China bank watchdog drafts regulations on bankruptcy
The Asia Times editorial picks of important economics, policy and market-moving stories from Chinese-language media
The China Banking Regulatory Commission said on Tuesday that it is drafting regulations on the disposal of bankruptcy risk in commercial banks, the 21st Business Herald reported. The regulations will be based on core principles of effective disposal as raised by the Financial Stability Board. It will also give full consideration to close-out netting, the primary means of mitigating credit risks associated with over-the-counter derivatives.
US$149 billion agreements on debt-to-equity swaps
The National Development and Reform Commission said around 70 enterprises with high liabilities and various other institutions have reached agreements on debt-to-equity swaps totaling one trillion yuan (US$149.15 billion), China News reported. The enterprises involved are mainly from industries of steel, coal, chemical engineering and equipment manufacturing. The agreements constitute a bid to deleverage under a moderate monetary policy.
Hong Kong official explores yuan market potential
The Chief Executive of the Hong Kong Special Administrative Region, Carrie Lam Cheng Yuet-ngor, met the mainland’s leading banking and financial officials and regulators in Beijing on Tuesday, to discuss offshore yuan market development and cooperation on the Belt and Road initiatives, Sina Finance and the Paper reported. Carrie Lam met with the People’s Bank of China governor, Zhou Xiaochuan, and the vice chairman of the China Securities Regulatory Commission, Jiang Yang, the report added.
China’s export growth slows down
China’s exports in July stand at 1.32 trillion yuan, a rise of 11.2% from a year earlier and the lowest growth rate since the start of the year. Analysts from the Industrial Bank attribute the slowdown to the decrease of exports to the United States and the European Union, as reported by National Business Daily. Meanwhile, July imports recorded a year-on-year 14.7% increase, totaling 1 trillion yuan. The intake of coal has hit a five-month low, along with a decrease in demand of iron ore and steel.
Government to rev up car-sharing industry
The Ministry of Transport and the Ministry of Housing and Urban-Rural Development said in a joint statement it would encourage the car-sharing industry, especially cars of small and medium size and plug-in electric vehicles, China News reported. More than 92.7% of car-sharing companies stock less than 50 vehicles and the top five firms hold only 20% of the market in China. In comparison, the top five firms in the US hold 94% of the existing market.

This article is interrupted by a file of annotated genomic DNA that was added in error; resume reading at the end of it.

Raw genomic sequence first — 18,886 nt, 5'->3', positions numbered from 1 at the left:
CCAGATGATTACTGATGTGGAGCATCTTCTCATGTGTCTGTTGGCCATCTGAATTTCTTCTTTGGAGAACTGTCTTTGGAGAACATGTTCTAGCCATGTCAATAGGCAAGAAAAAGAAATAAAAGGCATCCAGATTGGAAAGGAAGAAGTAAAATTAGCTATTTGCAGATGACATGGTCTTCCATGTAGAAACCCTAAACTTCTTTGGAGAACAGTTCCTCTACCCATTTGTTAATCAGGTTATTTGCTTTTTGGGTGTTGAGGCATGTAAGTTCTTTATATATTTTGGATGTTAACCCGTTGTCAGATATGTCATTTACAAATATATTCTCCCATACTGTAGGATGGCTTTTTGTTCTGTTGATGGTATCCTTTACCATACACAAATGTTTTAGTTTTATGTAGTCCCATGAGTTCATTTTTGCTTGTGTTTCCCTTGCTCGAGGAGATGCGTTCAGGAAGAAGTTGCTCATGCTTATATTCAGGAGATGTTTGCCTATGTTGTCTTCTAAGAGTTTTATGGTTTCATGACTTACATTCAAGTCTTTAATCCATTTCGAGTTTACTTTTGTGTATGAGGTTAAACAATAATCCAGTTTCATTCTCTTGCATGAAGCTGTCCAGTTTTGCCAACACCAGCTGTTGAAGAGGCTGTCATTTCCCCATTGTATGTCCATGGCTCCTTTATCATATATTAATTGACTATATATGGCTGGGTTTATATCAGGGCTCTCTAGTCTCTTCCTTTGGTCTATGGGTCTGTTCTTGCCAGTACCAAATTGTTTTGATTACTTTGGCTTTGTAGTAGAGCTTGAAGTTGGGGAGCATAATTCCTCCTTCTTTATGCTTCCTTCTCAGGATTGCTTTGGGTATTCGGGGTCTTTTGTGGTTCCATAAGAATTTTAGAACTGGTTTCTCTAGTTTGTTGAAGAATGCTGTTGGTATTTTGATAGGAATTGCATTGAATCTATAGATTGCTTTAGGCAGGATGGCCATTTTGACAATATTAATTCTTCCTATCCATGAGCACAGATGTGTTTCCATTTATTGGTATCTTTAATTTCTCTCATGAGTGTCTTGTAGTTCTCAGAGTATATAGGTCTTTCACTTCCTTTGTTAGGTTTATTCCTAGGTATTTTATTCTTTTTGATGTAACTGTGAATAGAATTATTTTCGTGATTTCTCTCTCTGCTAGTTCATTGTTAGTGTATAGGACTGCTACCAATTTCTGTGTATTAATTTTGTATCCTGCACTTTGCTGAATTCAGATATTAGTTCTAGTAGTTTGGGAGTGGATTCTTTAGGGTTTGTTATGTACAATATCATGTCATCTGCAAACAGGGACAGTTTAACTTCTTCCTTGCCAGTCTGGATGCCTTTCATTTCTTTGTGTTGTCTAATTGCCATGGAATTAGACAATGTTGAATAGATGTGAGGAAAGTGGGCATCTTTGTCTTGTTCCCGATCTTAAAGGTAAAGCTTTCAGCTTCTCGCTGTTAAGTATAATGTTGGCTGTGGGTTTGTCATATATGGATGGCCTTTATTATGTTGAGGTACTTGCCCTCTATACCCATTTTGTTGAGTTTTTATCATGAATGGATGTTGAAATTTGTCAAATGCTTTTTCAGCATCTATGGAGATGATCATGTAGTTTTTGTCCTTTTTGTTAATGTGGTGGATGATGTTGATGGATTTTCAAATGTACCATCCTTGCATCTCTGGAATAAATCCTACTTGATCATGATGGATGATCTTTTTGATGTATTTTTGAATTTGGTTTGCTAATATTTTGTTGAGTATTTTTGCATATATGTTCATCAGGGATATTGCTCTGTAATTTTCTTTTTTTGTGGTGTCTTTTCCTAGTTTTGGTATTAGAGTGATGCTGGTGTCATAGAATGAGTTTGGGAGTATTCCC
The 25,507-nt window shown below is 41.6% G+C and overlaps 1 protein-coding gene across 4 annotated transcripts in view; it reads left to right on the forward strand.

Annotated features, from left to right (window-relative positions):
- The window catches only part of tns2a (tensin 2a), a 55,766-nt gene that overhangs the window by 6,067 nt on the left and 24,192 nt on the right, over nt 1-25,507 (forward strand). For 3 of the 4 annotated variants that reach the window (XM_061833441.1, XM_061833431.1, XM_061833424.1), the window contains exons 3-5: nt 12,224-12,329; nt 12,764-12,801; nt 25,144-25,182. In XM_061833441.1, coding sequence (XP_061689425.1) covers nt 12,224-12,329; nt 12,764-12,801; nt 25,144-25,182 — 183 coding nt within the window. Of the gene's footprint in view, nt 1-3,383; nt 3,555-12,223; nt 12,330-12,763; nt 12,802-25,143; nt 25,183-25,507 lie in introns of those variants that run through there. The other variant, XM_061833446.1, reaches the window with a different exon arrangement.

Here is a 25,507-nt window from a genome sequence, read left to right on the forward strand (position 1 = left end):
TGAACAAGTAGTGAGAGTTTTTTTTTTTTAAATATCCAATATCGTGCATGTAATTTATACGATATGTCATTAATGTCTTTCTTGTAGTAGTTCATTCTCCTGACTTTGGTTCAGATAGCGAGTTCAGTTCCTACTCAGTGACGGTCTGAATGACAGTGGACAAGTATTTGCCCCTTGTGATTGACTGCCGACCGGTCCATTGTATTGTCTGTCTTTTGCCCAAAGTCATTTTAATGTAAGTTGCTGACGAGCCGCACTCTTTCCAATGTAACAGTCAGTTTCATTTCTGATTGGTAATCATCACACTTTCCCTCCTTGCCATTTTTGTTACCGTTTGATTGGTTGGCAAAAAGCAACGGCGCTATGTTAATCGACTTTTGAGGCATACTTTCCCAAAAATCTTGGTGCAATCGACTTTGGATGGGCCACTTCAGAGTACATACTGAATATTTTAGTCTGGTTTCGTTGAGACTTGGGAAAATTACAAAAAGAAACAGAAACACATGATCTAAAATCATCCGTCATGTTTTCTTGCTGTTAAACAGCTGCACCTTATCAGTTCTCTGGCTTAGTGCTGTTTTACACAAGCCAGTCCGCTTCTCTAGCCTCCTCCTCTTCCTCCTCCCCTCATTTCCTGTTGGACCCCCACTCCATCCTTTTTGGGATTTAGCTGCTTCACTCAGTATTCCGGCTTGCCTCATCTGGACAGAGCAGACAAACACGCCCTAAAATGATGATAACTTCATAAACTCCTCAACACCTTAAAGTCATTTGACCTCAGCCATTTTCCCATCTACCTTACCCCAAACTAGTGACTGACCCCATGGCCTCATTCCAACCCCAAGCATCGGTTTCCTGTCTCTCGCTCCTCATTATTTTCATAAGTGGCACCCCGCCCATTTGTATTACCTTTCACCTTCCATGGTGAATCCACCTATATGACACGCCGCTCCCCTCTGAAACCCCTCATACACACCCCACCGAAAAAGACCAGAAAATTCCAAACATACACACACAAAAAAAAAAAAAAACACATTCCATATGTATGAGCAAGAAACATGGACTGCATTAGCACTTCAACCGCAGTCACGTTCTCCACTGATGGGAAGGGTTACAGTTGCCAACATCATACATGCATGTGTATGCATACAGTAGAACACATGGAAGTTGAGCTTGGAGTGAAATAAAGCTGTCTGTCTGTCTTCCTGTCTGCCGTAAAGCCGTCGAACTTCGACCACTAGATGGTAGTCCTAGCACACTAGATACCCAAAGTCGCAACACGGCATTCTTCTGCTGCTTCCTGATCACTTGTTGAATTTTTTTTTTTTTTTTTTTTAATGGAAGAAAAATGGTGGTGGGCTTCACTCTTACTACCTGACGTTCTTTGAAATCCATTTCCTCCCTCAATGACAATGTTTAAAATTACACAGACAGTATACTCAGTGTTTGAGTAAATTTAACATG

Facial recognition sweeps 40 cities
Alipay’s facial recognition technology has been implemented involving government affairs among 40 cities, the Economic Information Daily reported. More than 8.75 million users have tested the technology to match faces with personal data to check updates on personal tax, insurance and fees related information. The exercise saved at least four million hours of document proceedings for users over the past three months.
Wanda Group adds China UnionPay as shareholder
Wanda Group has transferred some shares from its financial subsidiary, Wanda Internet Finance, to China UnionPay, according to an article in eeo.com.cn. By adding new shareholders, the registered capital of its financial subsidiary increased to 9.3 billion yuan in July from 5 billion yuan in February. Analysts familiar with the conglomerate think Wanda’s finance arm could be reducing its liabilities to prepare for going public.
Sharp is back with a brand new phone
Sharp, a multinational electronic product manufacturer owned by Foxconn, has launched a new smartphone, Aquos S2, in a major bid to return to the lucrative Chinese market, Caixin reported. Luo Zhongsheng, CEO of the company, said the new model will bring Sharp back to the central position of the Chinese mobile market, which would place it at fifth or sixth place.
McDonald’s eyes hundreds of new outlets
McDonald’s China announced on Tuesday that the Ministry of Commerce has approved a deal that saw CITIC Capital and Carlyle Group buy into the fast food giant, Caixin reported. On the new board, CITIC and Carlyle would hold four and two seats respectively, while McDonald’s would hold one seat. The new company plans to open 500 new outlets per year in the coming half decade, mainly in tier 3 and tier 4 cities.